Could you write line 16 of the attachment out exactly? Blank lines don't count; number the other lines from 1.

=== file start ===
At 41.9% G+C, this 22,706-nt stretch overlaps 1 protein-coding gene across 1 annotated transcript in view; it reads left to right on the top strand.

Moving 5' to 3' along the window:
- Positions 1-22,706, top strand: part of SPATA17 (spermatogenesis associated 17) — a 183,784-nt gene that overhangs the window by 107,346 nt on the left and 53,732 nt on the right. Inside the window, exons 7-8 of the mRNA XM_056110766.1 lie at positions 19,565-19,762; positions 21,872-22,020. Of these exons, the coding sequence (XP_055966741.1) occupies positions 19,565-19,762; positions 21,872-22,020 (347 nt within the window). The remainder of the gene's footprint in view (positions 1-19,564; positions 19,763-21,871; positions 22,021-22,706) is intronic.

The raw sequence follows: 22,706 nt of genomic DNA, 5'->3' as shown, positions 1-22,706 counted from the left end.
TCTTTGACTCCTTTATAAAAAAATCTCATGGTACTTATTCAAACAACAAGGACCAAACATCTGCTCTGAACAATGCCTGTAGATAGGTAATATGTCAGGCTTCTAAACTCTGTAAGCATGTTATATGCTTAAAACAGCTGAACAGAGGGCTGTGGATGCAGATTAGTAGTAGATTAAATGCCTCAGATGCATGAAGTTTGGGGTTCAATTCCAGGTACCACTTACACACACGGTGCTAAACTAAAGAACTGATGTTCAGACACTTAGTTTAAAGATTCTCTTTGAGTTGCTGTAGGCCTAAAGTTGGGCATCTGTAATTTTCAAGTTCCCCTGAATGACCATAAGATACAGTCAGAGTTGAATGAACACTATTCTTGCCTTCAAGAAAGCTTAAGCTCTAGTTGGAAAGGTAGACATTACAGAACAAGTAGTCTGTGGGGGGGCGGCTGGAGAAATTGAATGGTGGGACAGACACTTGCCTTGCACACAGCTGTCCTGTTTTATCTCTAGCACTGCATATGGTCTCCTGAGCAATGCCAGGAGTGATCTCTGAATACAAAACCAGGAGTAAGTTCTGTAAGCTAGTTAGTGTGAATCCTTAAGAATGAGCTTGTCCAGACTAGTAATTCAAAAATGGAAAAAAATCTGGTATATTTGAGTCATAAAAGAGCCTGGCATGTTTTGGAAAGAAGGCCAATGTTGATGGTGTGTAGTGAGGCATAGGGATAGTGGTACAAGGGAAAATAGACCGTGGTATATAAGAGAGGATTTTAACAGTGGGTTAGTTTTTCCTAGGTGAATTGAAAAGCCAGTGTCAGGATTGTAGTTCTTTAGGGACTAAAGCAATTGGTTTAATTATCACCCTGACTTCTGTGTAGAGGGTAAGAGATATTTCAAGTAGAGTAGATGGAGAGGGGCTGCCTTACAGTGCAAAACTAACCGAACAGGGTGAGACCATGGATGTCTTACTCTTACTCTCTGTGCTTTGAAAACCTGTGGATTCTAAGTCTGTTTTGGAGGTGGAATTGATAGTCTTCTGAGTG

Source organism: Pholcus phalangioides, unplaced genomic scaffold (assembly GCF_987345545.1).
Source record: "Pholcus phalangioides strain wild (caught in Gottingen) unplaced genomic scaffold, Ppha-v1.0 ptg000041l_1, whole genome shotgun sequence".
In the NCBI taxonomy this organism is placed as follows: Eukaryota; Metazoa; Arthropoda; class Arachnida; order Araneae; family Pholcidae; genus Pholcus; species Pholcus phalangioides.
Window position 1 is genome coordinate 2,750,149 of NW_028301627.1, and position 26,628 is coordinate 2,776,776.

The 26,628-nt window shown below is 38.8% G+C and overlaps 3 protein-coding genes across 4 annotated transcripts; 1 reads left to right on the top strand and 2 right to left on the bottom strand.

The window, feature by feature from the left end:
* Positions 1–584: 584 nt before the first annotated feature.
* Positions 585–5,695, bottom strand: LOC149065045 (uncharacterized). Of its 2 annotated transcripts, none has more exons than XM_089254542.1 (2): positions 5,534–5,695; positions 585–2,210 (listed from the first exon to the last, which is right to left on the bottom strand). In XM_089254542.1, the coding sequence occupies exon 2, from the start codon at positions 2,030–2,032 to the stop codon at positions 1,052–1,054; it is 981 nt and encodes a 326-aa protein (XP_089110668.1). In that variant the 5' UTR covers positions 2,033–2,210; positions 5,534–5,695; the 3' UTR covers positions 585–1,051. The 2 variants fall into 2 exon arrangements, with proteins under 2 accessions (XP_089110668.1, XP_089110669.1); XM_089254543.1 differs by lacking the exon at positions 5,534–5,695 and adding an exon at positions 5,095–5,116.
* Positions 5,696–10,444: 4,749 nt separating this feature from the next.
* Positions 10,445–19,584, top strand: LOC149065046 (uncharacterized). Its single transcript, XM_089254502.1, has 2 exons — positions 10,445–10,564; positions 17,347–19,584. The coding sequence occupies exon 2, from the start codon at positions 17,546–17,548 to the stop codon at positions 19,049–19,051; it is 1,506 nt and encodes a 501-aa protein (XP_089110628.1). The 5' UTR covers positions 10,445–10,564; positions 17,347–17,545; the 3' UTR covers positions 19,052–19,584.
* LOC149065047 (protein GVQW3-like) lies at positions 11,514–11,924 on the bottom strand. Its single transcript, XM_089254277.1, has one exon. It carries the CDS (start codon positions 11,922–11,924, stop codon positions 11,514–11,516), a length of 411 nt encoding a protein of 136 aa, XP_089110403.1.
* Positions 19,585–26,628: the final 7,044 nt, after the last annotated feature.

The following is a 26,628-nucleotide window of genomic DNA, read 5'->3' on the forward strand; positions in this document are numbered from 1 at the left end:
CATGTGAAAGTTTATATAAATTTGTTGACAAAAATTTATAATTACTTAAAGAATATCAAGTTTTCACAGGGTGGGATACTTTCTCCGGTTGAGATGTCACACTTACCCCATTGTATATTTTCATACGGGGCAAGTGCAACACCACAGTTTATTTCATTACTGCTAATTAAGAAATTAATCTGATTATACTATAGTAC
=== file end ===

* LOC149065047 (protein GVQW3-like) lies at positions 11,514–11,924 on the bottom strand. Its single transcript, XM_089254277.1, has one exon. It carries the CDS (start codon positions 11,922–11,924, stop codon positions 11,514–11,516), a length of 411 nt encoding a protein of 136 aa, XP_089110403.1.